Stocks of HIV medication meant to address the current shortage of treatment available are due to arrive in the country by next week, a spokesperson for the Health Ministry has said. 

The shipment which was expected to arrive on Wednesday from the UK has been delayed due to transportation issues created by Brexit and an emergency order has since been placed with a Portuguese firm to address the shortage. 

The ministry said it was currently in short supply of Abacavir 300mg and Lamivudine 300mg, as well as Ritonavir 100mg tablets.

Last week, the shortage forced some HIV patients to rely on the kindness of others who could spare some of their own medicine.

The spokesperson said that the treatment was in the process of being phased out, with less production leading to less supply. 

The changeover to new medication was further delayed due to COVID-19, which is also managed through the infectious diseases unit. The changeover in medication would require clinicians to manage and follow up on their patients switching to a new treatment regimen.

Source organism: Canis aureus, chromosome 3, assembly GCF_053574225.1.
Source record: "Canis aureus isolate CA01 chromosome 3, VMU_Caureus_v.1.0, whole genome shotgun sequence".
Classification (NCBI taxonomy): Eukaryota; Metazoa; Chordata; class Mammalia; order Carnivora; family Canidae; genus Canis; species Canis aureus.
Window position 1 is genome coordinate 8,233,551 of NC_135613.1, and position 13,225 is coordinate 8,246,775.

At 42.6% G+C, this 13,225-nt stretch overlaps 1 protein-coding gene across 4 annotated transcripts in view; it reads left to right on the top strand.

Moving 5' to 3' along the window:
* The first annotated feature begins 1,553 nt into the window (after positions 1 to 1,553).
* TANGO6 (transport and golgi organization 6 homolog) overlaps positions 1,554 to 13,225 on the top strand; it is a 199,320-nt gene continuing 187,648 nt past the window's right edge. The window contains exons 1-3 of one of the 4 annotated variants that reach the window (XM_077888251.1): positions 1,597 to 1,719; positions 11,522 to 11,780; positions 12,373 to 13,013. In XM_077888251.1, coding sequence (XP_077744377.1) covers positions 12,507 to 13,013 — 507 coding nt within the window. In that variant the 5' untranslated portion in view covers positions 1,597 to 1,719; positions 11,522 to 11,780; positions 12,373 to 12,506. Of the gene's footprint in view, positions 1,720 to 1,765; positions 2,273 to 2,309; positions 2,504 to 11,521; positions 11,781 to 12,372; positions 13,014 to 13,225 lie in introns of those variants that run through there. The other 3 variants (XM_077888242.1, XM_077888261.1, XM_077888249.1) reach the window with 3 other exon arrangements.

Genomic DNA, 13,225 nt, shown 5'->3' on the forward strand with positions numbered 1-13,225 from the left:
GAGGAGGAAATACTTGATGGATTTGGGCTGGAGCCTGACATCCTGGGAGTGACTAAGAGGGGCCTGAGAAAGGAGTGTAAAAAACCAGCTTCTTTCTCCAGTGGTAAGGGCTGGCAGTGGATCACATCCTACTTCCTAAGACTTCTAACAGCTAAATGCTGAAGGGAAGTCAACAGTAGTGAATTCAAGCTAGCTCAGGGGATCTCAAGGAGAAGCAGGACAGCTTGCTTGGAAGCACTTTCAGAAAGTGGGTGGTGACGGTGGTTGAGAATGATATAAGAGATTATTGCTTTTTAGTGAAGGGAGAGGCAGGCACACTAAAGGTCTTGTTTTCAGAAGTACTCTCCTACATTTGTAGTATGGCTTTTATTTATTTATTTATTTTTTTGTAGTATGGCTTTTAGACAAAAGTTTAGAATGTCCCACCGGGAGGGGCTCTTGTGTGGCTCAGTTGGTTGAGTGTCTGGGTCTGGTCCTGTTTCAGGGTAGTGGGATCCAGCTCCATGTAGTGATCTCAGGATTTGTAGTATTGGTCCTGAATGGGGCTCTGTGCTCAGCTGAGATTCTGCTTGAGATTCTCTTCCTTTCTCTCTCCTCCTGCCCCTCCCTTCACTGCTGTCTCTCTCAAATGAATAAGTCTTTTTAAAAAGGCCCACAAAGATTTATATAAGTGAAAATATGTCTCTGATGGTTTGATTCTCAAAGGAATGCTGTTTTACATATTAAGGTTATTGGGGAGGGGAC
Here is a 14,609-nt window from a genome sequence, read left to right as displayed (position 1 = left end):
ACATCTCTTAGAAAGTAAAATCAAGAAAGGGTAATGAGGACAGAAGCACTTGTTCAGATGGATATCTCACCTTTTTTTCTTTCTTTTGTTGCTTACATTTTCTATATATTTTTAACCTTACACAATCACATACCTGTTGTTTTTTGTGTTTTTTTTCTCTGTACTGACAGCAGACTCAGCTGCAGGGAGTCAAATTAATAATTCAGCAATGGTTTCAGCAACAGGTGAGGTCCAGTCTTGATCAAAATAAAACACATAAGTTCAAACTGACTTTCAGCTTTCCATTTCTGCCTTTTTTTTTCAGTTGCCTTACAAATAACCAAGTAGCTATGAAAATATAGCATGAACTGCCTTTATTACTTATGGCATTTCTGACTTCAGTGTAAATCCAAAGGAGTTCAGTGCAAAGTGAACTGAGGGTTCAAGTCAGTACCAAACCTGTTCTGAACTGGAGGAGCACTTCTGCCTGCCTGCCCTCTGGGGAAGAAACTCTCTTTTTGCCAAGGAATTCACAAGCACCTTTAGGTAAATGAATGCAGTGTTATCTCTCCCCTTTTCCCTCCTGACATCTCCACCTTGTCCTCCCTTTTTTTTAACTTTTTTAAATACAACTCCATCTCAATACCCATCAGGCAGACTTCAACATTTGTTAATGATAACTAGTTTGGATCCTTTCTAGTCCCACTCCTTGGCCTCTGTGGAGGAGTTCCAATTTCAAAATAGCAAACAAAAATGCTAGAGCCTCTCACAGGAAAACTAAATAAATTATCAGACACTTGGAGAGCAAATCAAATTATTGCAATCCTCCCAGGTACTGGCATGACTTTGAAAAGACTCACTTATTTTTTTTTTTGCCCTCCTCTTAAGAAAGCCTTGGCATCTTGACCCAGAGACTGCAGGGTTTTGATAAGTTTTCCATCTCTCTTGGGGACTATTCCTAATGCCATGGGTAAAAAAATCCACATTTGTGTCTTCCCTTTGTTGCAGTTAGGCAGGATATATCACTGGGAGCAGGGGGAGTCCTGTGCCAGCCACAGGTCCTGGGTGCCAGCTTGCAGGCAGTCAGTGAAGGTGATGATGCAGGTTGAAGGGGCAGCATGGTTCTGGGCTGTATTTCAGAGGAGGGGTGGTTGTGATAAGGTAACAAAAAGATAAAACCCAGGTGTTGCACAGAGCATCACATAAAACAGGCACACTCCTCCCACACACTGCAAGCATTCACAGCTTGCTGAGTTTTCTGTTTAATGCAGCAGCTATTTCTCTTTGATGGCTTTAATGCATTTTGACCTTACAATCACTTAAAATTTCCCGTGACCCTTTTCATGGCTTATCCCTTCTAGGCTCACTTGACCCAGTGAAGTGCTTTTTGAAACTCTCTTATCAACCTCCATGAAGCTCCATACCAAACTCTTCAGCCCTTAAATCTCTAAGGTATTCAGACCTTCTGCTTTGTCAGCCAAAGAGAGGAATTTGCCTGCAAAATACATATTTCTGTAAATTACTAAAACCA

Chris Vincent Jung, president of HIV prevention NGO Checkpoint Malta,  reiterated concerns that the shortage would cause patients to abruptly switch up their medication without an appropriate follow-up available. 

“From a medical perspective, if your pills change and you are taking the same drug it is not an issue. The problem is if you’ve been switched to a different drug then you need a follow-up,” Jung said. 

“We are concerned that there are not enough staff on hand to get the patients who have made the switch checked in a reasonable amount of time.

“There should have been a better plan for this, we cannot have things go back to the status quo, we need to keep up with new ways to treat HIV patients.” 

The NGO said they have been approached by some 50 people who experienced difficulty in accessing their medication, however they estimate that more are impacted. 

Jung also expressed concern that the roll-out of new medication had been delayed by six months, leaving patients in the lurch on how exactly they are expected to continue treatment. 

“Not communicating clearly with people living with HIV on their life-saving medication brings unnecessary anxiety and highlights the level of mismanagement taking place,” he said. 

In a statement, the Green Party said the lack of medication was “unacceptable” 

"Despite the assurances by the Ministry for Health, lots of people, some of whom have contacted us, who rely on HIV medication for their quality of life and their health are finding themselves in an extraordinary situation of uncertainty", said APDP's secretary general Ralph Cassar.  


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